White people need to commit to dismantling white supremacy
St. Louis is at a crossroads. Since the Stockley verdict, and the Ferguson uprising before it, the rage of disenfranchisement has finally boiled over, sending thousands of people from all walks of life into the streets. For too long, the status quo in St. Louis has benefited by keeping north and south, black and white, young and old, divided. St. Louisans have had enough and will not stand quietly any longer.
In his letter from the Birmingham Jail, Dr. Martin Luther King Jr. said that the greatest impediment to change was not the white supremacists, easily spotted with white hoods (or more recently tiki-torches), but actually the white moderate.
He wrote, “I have almost reached the regrettable conclusion that the Negro’s great stumbling block in the stride toward freedom is … the white moderate who is more devoted to order than to justice; who prefers a negative peace – which is the absence of tension – to a positive peace which is the presence of justice; who constantly says, ‘I agree with you in the goal you seek, but I can’t agree with your methods of direct action.’”
Most white people have mirrored the thinking of the white moderate at one time or another. We catch ourselves saying, “I agree with your message, just don’t inconvenience me by disrupting my commute or night at the ballpark or symphony.” Or, “I believe in protesting, but you must be peaceful, stay on a sidewalk and obey orders from law enforcement.”
These messages encourage white people to critique the movement from the sidelines, to not get involved, and to not choose a side. What we have to remember, though, is that no significant change has ever happened in this country without long-term resistance and protest.
We need to get uncomfortable, to question deeply the way we engage with current social movements. If we haven’t shown up to support the Black Lives Matter movement, we must ask ourselves: Why?
If we felt outrage over white supremacist violence in Charlottesville but not for Mike Brown, VonDerrit Myers Jr., or Anthony Lamar Smith (or any of the over 1000 people killed by the state in our country just last year without due process,) we must ask ourselves: Why?
If we showed up to the Women’s March, or to the Science March (or insert one of the myriad of pop-up protests since Trump took office), but not to support Black Lives Matter, we must honestly ask ourselves: Why?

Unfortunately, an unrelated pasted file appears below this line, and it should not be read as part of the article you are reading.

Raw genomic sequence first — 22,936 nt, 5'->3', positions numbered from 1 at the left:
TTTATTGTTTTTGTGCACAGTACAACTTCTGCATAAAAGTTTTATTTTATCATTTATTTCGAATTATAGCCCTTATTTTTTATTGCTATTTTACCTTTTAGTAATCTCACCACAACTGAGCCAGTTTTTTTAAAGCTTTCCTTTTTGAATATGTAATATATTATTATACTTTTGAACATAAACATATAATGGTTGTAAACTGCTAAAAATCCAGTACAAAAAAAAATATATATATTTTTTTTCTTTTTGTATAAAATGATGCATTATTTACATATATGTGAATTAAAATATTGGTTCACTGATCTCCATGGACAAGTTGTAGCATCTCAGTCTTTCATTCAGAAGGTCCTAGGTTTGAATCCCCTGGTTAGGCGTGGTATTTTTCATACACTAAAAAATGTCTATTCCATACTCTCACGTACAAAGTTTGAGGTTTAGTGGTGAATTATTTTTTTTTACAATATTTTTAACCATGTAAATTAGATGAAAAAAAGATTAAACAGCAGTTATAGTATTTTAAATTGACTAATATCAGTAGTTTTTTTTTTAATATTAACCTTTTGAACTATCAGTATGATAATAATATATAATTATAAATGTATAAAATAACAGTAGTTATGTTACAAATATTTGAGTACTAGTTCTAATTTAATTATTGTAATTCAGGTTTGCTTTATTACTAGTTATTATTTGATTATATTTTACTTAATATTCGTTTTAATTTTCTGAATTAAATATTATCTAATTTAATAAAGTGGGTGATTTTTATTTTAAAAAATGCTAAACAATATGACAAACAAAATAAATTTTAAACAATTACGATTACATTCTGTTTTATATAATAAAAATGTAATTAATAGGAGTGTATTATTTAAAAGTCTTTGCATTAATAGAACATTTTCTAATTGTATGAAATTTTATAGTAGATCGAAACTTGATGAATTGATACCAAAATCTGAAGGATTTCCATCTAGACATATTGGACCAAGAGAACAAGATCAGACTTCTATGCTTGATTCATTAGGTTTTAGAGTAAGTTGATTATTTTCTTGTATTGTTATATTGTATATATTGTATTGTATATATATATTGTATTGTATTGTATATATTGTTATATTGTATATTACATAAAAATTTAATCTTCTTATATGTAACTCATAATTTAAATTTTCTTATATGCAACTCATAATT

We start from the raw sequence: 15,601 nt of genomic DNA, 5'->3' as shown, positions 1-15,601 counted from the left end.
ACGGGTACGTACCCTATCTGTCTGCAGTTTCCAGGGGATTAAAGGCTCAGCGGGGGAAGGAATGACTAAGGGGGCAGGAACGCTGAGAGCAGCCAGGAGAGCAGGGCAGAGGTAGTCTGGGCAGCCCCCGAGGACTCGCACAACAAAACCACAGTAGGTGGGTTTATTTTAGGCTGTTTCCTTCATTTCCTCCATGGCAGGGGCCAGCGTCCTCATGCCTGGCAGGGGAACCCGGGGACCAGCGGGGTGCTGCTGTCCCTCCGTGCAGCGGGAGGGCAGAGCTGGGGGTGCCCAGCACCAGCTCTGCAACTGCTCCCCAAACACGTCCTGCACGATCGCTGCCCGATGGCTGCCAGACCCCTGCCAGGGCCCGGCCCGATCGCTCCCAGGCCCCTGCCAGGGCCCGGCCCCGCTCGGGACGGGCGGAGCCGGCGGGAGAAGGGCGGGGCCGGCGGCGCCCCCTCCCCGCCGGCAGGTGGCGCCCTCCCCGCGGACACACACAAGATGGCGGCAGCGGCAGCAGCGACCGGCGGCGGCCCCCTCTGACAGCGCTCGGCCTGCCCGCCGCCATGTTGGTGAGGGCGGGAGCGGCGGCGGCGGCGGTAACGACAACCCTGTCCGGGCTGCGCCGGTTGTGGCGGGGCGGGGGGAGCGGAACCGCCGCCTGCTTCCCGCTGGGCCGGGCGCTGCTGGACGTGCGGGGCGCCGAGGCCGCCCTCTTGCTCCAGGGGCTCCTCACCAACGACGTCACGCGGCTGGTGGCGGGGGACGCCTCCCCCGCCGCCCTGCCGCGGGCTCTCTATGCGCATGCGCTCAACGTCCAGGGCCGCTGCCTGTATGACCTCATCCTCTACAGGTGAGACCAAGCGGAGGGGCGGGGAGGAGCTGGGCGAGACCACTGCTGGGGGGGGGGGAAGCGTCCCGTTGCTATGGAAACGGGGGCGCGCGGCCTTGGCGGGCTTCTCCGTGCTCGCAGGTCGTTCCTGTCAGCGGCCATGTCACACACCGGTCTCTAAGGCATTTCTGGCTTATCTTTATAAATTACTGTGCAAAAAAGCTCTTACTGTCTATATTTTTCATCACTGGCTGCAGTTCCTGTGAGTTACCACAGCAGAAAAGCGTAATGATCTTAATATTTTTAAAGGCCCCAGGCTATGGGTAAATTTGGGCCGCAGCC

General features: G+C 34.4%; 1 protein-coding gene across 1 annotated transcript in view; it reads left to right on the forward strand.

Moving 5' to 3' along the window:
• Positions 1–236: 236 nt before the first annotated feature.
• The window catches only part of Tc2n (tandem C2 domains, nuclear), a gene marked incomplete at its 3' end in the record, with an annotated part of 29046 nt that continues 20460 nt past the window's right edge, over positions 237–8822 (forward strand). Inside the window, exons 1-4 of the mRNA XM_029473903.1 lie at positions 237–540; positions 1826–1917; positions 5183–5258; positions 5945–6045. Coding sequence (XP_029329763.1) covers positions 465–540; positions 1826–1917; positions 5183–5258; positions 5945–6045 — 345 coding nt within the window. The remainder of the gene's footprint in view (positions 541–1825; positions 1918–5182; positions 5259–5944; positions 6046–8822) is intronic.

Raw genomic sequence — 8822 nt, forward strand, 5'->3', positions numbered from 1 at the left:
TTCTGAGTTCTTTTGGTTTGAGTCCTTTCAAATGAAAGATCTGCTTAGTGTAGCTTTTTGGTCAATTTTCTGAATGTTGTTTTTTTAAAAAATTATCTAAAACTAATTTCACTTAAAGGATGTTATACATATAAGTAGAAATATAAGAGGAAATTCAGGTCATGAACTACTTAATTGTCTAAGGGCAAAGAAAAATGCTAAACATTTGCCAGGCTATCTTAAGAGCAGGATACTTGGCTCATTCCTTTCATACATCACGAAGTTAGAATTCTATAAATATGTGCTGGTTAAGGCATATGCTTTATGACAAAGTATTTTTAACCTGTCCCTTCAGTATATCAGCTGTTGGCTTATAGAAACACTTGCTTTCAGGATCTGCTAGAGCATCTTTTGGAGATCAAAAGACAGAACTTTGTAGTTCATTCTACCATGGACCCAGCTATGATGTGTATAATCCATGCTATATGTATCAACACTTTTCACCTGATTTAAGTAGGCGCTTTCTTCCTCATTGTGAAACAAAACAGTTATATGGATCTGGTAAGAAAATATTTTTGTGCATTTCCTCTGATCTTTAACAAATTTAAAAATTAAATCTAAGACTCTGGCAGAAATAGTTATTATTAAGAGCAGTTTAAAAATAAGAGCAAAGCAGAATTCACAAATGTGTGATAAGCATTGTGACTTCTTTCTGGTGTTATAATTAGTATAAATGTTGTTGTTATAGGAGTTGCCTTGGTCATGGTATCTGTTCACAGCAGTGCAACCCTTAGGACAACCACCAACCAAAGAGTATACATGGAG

As white people, we need to think hard on these questions; do our answers mirror the answer of the white moderate of Dr. King’s era?
White people need to commit to dismantling white supremacy in all its forms, not just when it’s overt and easy, but also when it’s inconvenient and hard. We need to be having conversations with our white friends and family. We have to be ok with messing up, committing to learn, and to continue to engage and do better.
White elected officials must continually push ourselves outside of our comfort zones, educate our constituents about the sickness of white supremacy, and encourage others to continually engage in racial justice work. We must be involved and continue to speak out, even if that means speaking out against people and institutions that have kept us comfortable. We must educate ourselves on the long history of how our government has let down or backtracked on promises made to people of color in our city.
We, as white electeds, must recognize our arrival into politics is not the beginning of this fight, but rather that we are stepping into a long history – and one in which white electeds have not been reliable allies.
It has been wonderful to see so many white electeds out on the streets, but where else are we placing ourselves and agitating for change? How often do we find ourselves seeking the “negative peace” just to avoid the tension of being uncomfortable? Are we pushing ourselves, our political relationships, our donors, our constituents to also push for racial justice?
In our current civil rights movement that is crying out for justice and change, we, as white people and white elected, must avoid being the white moderate – the one that Dr. King named as the primary obstacle for the Civil Rights Movement in his day.
We have to pick a side and stand for justice. We need to show up and be willing to be uncomfortable. We need to follow the lead of black activists and use our privilege to elevate the voices, experiences, and demands of our black siblings. Each of us has a role to play. We can’t sit on the sidelines; the stakes are too high.
And when we are tempted to become the white moderate again, taking to the sidelines rather than doing uncomfortable work, we must remember that our silence allows the perpetuation of injustice. As the protest chant says, “White silence is violence.”
Megan Ellyia Green is 15th Ward alderwoman in St. Louis. Anti-Racist Collective (ARC) is a group of white anti-racist activists who come together to further anti-racist organizing among progressive white activists in the St. Louis area.